Prime pig prices 3.5% up on 2018 levels
Despite a significant drop in household spending on pork and cured pig meat products, British prime pig producer prices were running 3.5% above 2018 levels at the end of August, according to the latest market analysis by Quality Meat Scotland.
In addition to this, data from HMRC shows a 21% lift in exports during the second quarter of 2019, with a strong surge in demand from China due to severe pork shortages.
“At the end of last month, the Standard Pig Price was trading at 153.3p/kg dwt,” said Iain Macdonald, QMS senior economics analyst.
Once heavier carcase weights have been factored in, each carcase was worth around 4.5% more than a year earlier.
“This rise has come despite consumption figures from Kantar Worldpanel signalling a significant reduction in household spending on pork and cured pigmeat products, like bacon and deli meats.
“In addition, Defra slaughter statistics point to an increase in UK pigmeat production this year, rising around 2.5% on 2018 in the three months to July.
“For the market to firm in this context, it has required favourable movements in imports and exports.
Defra figures indicate that around 55% of the UK’s pigmeat supply came from overseas in 2018 while 28% of domestic production was exported, so global trade is clearly a significant factor in the prime pig market.
On the import side, while volumes are reported to have risen strongly in the first quarter of the year, they then contracted heavily in the second quarter.
Exports have been growing strongly on the back of a surge in demand from China. Indeed, data from HMRC shows that the 21% lift in exports during the April to June period was almost entirely down to a near-doubling of sales to China/Hong Kong, with exports to other destinations rising only 1.5%.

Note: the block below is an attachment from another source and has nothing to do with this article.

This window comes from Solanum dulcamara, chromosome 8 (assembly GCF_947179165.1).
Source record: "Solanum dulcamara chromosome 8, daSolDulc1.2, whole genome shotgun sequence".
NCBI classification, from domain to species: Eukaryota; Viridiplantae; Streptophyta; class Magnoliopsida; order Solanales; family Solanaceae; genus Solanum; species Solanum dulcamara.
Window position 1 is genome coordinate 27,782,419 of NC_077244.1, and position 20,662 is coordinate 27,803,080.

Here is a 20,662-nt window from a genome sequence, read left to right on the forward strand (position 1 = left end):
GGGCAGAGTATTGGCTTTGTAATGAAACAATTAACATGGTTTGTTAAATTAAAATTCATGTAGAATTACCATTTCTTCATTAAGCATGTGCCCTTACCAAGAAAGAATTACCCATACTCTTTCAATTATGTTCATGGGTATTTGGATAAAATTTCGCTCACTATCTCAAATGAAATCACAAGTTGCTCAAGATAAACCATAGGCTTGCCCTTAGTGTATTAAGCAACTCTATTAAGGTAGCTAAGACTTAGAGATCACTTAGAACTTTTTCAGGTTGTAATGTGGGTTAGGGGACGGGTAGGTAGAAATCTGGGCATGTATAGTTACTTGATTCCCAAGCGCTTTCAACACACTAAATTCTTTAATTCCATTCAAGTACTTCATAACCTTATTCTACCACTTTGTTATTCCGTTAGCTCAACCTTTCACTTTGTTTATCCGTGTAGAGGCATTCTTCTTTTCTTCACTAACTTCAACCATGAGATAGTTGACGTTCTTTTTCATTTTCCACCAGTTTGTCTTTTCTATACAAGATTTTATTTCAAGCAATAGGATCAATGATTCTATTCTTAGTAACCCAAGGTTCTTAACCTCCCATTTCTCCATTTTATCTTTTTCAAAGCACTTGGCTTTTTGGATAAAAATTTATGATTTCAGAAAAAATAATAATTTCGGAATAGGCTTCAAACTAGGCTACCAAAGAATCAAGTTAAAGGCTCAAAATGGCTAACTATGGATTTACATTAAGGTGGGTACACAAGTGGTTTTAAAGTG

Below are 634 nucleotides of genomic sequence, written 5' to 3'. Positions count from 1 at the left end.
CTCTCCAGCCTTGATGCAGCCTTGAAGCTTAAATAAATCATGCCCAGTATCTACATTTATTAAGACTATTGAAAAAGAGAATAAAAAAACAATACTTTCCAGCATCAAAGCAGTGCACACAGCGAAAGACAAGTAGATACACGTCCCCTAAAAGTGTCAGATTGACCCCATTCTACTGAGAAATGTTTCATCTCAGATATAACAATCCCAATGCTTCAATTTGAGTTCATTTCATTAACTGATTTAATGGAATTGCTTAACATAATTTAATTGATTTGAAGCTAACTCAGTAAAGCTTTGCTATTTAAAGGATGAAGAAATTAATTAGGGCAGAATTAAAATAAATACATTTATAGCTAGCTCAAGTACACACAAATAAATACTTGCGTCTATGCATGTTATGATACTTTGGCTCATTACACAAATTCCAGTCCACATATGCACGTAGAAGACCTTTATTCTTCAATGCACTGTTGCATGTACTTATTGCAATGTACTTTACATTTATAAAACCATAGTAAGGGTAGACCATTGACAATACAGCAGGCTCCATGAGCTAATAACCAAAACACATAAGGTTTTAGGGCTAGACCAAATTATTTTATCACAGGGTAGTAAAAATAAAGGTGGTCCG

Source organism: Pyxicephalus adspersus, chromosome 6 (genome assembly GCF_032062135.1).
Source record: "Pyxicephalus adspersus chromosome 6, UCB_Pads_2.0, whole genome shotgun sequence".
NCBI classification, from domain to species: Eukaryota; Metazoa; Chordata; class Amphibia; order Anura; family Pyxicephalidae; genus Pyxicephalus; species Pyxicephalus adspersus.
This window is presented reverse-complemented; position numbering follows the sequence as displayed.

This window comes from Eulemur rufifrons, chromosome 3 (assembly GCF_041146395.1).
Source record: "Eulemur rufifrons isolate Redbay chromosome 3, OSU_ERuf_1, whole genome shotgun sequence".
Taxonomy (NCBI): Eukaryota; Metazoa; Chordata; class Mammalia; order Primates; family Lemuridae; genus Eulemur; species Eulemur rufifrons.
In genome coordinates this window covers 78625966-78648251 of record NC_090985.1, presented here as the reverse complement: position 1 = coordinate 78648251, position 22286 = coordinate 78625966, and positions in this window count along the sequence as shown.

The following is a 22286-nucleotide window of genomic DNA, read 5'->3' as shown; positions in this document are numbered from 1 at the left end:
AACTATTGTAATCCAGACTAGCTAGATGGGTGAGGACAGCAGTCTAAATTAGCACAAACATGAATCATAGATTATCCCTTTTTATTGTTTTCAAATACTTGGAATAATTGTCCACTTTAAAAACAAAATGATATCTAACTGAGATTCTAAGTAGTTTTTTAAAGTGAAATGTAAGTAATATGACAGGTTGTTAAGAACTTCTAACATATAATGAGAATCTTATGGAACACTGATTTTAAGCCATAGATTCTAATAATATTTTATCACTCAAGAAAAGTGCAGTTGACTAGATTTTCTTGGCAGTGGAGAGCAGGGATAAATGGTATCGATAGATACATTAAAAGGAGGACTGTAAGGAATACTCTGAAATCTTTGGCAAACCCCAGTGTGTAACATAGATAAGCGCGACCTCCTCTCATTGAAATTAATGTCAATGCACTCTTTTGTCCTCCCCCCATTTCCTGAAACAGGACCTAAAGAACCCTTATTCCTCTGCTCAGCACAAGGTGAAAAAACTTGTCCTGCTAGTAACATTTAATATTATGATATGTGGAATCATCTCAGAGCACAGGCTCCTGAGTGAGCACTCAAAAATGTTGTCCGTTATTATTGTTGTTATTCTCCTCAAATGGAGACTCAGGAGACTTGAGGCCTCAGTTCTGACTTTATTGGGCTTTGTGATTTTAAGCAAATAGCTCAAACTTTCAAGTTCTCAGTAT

“The reason for this strength in demand from China has been a severe pork shortage caused by African Swine Fever,” explained Macdonald.
“In the spring of 2019, the first signs of shortages pushed up China’s import requirements, raising global market prices.
According to the Chinese Ministry of Agriculture, pork imports climbed by more than a quarter in the first half of 2019, with imports of beef, lamb, milk powder and seafood also growing strongly to make up the shortfall in protein supply.
Latest data from China points to a year-on-year reduction in pig numbers by around a third, while wholesale pork prices surged by around a third in August alone, pushing them more than 80% above their February low point and nearly 70% above year-earlier levels.
As a major supplier of pork to China already, with export approvals much easier to come by than in the beef and lamb processing sectors, a number of EU countries, including the UK, were well-placed to meet this demand.
“As well as market access, UK and EU processors have also benefited indirectly from the ongoing trade war between China and the US, with higher tariffs on US pork giving EU and UK pigmeat a significant competitive advantage,” said Macdonald.
“The latest round of tariff hikes on US pork happened at the beginning of September. For example, US companies, which had already been facing tariffs as high as 62% for frozen bone-in cuts of pork, are now facing a 72% tariff wall compared to a 12% tariff for EU and UK exporters of these products.
“Firm demand from China has boosted EU pig prices, which are around 20% higher than last year and have been trading above the UK average price since mid-April.
“Given the high level of imports to the UK from the EU, higher import prices will have boosted the competitiveness of home-produced pigmeat on the UK market, providing further support to farmgate prices.”